About @Jason_IIATMS

IIATMS overlord and founder. ESPN contributor. Purveyor of luscious reality.

8 thoughts on “David Price’s close call with a sheared off bat

  1. I've been playing with a new idea, wonder what you think.

    If a batter has his bat break and a piece of bat larger than, say, a pencil enters into fair territory, the batter is automatically out.

    I like this idea for two reasons. First, if a bat shatters, the guys in the field should not have to worry about fielding the ball. All they'd need to do is duck. Second, the rule would place the responsibility on the batter to use a bat that's less likely to break. All those thin handled maple bats would disappear in a hurry. Or, alternatively, batters could employ a device like the BatGlove.

    What do you think?

  2. While at first glance I like the idea above, accidents do happen, and I'm not sure I'd like the element it would add to the game. It reminds me a bit like the rule in high school indoor kickball where anybody who hit the ceiling would get an automatic three outs; a somewhat arbitrary construct tossed into the game.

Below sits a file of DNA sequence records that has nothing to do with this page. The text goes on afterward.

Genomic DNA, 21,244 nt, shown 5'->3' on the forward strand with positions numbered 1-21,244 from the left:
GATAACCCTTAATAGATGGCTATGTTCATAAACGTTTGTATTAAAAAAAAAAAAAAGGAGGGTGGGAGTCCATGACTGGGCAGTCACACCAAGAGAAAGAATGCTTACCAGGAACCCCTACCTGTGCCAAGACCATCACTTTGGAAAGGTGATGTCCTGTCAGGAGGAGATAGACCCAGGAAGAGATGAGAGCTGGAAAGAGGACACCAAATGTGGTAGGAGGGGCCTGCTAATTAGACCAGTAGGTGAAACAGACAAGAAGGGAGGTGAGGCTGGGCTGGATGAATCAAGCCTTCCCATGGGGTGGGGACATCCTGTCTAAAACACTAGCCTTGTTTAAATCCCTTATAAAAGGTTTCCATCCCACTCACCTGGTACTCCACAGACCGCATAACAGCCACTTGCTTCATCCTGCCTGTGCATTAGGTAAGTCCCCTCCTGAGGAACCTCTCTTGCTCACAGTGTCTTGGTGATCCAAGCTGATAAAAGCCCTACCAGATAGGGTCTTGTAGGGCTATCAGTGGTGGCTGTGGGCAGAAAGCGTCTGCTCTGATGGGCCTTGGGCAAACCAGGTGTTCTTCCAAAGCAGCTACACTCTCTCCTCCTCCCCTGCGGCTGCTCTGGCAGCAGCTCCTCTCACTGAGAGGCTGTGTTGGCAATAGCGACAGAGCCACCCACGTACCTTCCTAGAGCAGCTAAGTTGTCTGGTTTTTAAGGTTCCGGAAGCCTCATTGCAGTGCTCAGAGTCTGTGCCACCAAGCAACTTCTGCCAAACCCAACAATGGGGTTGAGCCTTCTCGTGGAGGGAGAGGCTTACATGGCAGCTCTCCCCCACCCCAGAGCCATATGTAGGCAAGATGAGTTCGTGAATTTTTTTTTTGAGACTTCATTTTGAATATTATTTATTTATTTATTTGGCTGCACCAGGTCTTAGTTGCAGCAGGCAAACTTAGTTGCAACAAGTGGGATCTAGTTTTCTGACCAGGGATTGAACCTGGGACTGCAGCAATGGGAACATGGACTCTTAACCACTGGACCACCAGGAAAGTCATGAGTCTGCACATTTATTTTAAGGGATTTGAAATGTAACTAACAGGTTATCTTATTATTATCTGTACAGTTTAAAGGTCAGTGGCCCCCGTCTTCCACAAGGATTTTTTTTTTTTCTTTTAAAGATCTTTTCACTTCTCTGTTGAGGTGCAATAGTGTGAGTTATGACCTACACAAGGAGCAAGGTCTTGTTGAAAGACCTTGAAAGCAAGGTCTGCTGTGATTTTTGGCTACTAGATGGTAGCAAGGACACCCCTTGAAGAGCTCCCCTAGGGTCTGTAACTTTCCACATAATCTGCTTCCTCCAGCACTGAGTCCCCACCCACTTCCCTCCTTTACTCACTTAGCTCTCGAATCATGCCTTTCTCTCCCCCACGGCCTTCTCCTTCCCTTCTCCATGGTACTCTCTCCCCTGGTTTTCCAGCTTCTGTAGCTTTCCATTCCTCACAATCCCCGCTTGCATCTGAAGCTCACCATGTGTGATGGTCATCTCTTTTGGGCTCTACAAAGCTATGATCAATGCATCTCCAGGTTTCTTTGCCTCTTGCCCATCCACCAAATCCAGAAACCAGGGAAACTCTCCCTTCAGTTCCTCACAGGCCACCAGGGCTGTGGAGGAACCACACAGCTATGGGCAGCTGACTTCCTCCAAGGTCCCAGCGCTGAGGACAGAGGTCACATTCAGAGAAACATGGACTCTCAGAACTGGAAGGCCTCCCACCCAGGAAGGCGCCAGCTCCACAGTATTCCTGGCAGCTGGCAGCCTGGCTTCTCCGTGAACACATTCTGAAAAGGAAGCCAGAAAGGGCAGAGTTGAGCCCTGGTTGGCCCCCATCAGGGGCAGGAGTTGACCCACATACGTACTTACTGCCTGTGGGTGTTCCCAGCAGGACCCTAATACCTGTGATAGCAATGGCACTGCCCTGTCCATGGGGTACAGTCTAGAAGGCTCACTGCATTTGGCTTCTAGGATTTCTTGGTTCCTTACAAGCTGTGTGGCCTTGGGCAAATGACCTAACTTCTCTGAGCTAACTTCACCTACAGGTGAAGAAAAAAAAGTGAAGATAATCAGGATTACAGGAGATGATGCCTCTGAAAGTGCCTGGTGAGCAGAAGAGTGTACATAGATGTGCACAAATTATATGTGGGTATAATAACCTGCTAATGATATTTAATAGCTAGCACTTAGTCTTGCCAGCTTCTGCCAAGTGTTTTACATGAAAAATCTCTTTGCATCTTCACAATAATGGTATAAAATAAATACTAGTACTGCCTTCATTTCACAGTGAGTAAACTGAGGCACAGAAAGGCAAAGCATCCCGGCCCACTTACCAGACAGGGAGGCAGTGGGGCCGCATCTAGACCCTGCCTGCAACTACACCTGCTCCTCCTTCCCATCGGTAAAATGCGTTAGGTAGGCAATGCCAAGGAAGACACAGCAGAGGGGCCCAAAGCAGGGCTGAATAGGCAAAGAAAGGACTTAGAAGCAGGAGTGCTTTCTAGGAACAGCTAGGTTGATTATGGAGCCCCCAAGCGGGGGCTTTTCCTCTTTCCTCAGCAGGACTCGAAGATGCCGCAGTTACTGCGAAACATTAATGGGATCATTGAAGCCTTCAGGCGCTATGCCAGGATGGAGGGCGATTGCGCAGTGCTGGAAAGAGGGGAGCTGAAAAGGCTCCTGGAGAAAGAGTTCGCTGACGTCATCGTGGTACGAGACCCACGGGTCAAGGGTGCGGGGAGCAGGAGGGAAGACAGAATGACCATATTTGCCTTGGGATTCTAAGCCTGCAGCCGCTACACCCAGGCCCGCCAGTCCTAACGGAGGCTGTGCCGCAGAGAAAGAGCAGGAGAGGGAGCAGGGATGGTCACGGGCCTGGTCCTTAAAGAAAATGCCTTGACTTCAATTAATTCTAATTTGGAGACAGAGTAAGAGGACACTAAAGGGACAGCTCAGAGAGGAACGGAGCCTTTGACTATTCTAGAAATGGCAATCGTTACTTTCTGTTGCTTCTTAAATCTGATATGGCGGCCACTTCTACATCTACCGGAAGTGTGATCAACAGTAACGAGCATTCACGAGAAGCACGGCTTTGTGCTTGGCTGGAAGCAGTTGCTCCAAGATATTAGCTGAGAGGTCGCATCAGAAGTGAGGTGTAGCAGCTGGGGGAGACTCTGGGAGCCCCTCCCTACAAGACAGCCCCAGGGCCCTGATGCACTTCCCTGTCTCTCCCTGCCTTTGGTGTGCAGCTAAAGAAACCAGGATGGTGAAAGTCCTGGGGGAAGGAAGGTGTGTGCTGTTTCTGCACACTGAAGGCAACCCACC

In over 100 years of major league baseball, there has only been one fatality, and that one fatality likely wouldn't have happened today (a tobacco-darkened ball and poor lighting). Price had a close call today, but he did manage to ward off the bat.

  3. This is insane. I cannot believe MLB has been so slow to deal with such a dangerous issue. Radial Bat makes a wood bat that is shatter proof. In the case of what they call a failure, the largest piece that falls off the bat is roughly the size of a toothpick. It is constructed of wedges of wood that are compressed together. The bats have been tested and are the same as traditional wood bats in terms of performance. The problem is that MLB rules dictate that a bat be made of 1 solid piece of wood making the Radial Bat illegal in MLB.